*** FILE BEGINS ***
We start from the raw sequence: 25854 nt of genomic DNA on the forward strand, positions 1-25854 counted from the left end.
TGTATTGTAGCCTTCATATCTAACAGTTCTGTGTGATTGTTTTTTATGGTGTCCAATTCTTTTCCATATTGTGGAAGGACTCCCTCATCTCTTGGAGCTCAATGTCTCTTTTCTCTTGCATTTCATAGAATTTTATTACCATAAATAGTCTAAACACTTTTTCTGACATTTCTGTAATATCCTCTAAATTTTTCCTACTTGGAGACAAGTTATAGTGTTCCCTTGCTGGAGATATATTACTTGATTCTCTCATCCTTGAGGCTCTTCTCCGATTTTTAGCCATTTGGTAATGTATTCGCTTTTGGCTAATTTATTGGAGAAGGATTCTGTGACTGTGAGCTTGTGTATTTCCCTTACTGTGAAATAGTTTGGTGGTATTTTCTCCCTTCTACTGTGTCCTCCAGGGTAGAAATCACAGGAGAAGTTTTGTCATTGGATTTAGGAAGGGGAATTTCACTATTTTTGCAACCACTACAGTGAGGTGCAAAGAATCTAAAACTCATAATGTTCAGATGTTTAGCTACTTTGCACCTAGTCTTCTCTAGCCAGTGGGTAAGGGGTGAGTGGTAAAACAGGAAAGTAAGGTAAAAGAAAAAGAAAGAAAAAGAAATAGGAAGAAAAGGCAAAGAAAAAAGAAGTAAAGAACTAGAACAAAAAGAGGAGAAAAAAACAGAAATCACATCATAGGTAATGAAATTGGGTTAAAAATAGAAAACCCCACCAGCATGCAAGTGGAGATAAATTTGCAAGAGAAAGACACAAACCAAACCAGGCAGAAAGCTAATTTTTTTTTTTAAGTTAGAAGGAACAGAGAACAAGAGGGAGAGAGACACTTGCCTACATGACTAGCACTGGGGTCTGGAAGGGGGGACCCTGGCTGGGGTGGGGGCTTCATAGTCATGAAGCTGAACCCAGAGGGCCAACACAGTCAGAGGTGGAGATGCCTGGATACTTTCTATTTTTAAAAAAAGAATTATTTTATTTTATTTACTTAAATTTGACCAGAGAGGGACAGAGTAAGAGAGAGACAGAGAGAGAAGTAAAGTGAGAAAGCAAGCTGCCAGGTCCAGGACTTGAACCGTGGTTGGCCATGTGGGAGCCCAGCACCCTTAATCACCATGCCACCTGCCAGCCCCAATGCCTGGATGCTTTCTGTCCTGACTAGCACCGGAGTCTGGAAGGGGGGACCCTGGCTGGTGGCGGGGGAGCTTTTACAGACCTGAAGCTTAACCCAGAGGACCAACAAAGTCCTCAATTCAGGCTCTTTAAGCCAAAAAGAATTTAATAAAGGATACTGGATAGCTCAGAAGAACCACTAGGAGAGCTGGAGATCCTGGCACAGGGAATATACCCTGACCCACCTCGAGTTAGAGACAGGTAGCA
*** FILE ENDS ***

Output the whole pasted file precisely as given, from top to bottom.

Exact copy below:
We start from the raw sequence: 25854 nt of genomic DNA on the forward strand, positions 1-25854 counted from the left end.
TGTATTGTAGCCTTCATATCTAACAGTTCTGTGTGATTGTTTTTTATGGTGTCCAATTCTTTTCCATATTGTGGAAGGACTCCCTCATCTCTTGGAGCTCAATGTCTCTTTTCTCTTGCATTTCATAGAATTTTATTACCATAAATAGTCTAAACACTTTTTCTGACATTTCTGTAATATCCTCTAAATTTTTCCTACTTGGAGACAAGTTATAGTGTTCCCTTGCTGGAGATATATTACTTGATTCTCTCATCCTTGAGGCTCTTCTCCGATTTTTAGCCATTTGGTAATGTATTCGCTTTTGGCTAATTTATTGGAGAAGGATTCTGTGACTGTGAGCTTGTGTATTTCCCTTACTGTGAAATAGTTTGGTGGTATTTTCTCCCTTCTACTGTGTCCTCCAGGGTAGAAATCACAGGAGAAGTTTTGTCATTGGATTTAGGAAGGGGAATTTCACTATTTTTGCAACCACTACAGTGAGGTGCAAAGAATCTAAAACTCATAATGTTCAGATGTTTAGCTACTTTGCACCTAGTCTTCTCTAGCCAGTGGGTAAGGGGTGAGTGGTAAAACAGGAAAGTAAGGTAAAAGAAAAAGAAAGAAAAAGAAATAGGAAGAAAAGGCAAAGAAAAAAGAAGTAAAGAACTAGAACAAAAAGAGGAGAAAAAAACAGAAATCACATCATAGGTAATGAAATTGGGTTAAAAATAGAAAACCCCACCAGCATGCAAGTGGAGATAAATTTGCAAGAGAAAGACACAAACCAAACCAGGCAGAAAGCTAATTTTTTTTTTTAAGTTAGAAGGAACAGAGAACAAGAGGGAGAGAGACACTTGCCTACATGACTAGCACTGGGGTCTGGAAGGGGGGACCCTGGCTGGGGTGGGGGCTTCATAGTCATGAAGCTGAACCCAGAGGGCCAACACAGTCAGAGGTGGAGATGCCTGGATACTTTCTATTTTTAAAAAAAGAATTATTTTATTTTATTTACTTAAATTTGACCAGAGAGGGACAGAGTAAGAGAGAGACAGAGAGAGAAGTAAAGTGAGAAAGCAAGCTGCCAGGTCCAGGACTTGAACCGTGGTTGGCCATGTGGGAGCCCAGCACCCTTAATCACCATGCCACCTGCCAGCCCCAATGCCTGGATGCTTTCTGTCCTGACTAGCACCGGAGTCTGGAAGGGGGGACCCTGGCTGGTGGCGGGGGAGCTTTTACAGACCTGAAGCTTAACCCAGAGGACCAACAAAGTCCTCAATTCAGGCTCTTTAAGCCAAAAAGAATTTAATAAAGGATACTGGATAGCTCAGAAGAACCACTAGGAGAGCTGGAGATCCTGGCACAGGGAATATACCCTGACCCACCTCGAGTTAGAGACAGGTAGCA